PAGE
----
In this tutorial, you’ll learn how to construct a square using two very different methods. Each construction will guarantee that your quadrilateral has four right angles and four congruent sides—no matter how you drag it. Then you’ll teach Sketchpad your construction steps and save them as a “custom” tool. Your custom square tool will allow you to construct new squares easily and quickly whenever you need them.
There are many ways to build a square with Sketchpad. One common method uses Sketchpad’s Compass tool as part of the construction. You may be surprised that a circle can help you build a square.
Open a new sketch and construct a segment. The endpoints of the segment are the first two vertices of your square.
Label the endpoints of the segment A and B.
Now you’ll construct two lines perpendicular to AB, one passing through point A and one through point B.
Select point A and AB. Choose Construct | Perpendicular Line. You should end up with a line through point A perpendicular to AB.
Construct a line through point B that is perpendicular to AB.
Apply the drag test—drag each endpoint and make sure the lines stay perpendicular to the segment.
Construct a circle centered at point A with radius point at point B.
Your sketch should still contain just two points, A and B. If you’ve created a third point, choose Edit | Undo and try again.
Construct a point at the intersection of the circle and the perpendicular line through point A (both the circle and the line will be highlighted). This is the third vertex of your square. Label it C.
Select point C and AB. Choose Construct | Parallel Line.
Construct a point at the new intersection formed by two lines. Label this point D. This is the last vertex of your square.
Select the three lines and the circle and then choose Edit | Action Buttons | Hide/Show. A Hide/Show action button is created. Press the button to hide the objects. Press it again to show the hidden objects.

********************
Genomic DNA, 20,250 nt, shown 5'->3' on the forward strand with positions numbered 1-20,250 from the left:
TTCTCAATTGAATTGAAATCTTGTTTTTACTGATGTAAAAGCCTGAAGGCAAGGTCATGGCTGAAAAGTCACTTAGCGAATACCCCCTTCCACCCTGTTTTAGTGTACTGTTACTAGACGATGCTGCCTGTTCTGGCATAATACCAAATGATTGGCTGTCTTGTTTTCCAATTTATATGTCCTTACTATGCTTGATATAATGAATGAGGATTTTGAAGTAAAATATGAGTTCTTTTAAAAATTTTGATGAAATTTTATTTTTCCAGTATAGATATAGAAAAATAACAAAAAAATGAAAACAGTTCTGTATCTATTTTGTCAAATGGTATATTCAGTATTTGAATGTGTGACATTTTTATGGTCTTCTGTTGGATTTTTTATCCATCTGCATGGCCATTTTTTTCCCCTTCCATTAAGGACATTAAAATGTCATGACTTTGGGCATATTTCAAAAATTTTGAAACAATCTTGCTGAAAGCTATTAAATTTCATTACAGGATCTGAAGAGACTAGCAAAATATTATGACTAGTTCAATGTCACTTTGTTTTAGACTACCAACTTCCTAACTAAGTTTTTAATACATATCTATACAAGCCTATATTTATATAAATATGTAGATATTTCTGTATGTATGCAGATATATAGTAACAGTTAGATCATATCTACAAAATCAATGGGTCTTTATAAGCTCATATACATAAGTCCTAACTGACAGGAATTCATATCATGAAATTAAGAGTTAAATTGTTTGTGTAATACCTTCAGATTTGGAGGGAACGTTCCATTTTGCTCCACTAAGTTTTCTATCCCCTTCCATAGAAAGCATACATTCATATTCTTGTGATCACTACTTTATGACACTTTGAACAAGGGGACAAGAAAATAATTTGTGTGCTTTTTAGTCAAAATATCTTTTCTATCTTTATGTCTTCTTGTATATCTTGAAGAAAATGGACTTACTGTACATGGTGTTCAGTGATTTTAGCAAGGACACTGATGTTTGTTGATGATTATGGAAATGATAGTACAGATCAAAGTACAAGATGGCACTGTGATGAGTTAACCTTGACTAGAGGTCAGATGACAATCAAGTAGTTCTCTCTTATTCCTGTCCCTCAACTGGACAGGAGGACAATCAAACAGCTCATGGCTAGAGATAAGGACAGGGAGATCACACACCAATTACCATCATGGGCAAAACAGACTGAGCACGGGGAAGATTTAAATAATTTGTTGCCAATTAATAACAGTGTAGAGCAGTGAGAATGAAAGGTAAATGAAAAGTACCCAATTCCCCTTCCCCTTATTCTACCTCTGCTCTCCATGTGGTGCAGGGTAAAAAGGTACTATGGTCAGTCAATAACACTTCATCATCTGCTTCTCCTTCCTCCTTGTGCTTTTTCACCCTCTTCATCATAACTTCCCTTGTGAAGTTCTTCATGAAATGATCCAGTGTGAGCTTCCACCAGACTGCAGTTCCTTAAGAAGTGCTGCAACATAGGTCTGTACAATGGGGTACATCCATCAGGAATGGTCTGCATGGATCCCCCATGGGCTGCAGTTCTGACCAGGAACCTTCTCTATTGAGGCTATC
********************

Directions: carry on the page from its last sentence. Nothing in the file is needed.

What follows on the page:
Connect the vertices with segments.
Construct the square’s interior—click in order points A, B, D, C and point A again to finish.
Apply the drag test to your square. Drag the four vertices, one by one, and observe how the square behaves. Can you explain why this quadrilateral is always a square? What was the purpose of using the Compass tool?
Now that you have made a square, you can save your hard work and make more squares without having to start from scratch every time. Sketchpad’s Custom tools feature allows you to teach Sketchpad how to make a square (or any other construction you might build).
Press Hide Path Objects if your circle and lines are visible. Then select only the four vertices of your square and choose Display | Hide Labels.
Draw a selection rectangle around the entire square to select it (vertices, sides, and interior).
Press and hold the Custom tools icon and choose Create New Tool from the menu that appears. Name the tool Square and click OK.
Press the Custom tools icon to select your new tool. Move the pointer to your sketch window and press, drag, and release (or click and click) to make a square. Use your square tool to make several squares. Try linking squares by building squares on vertices of other squares.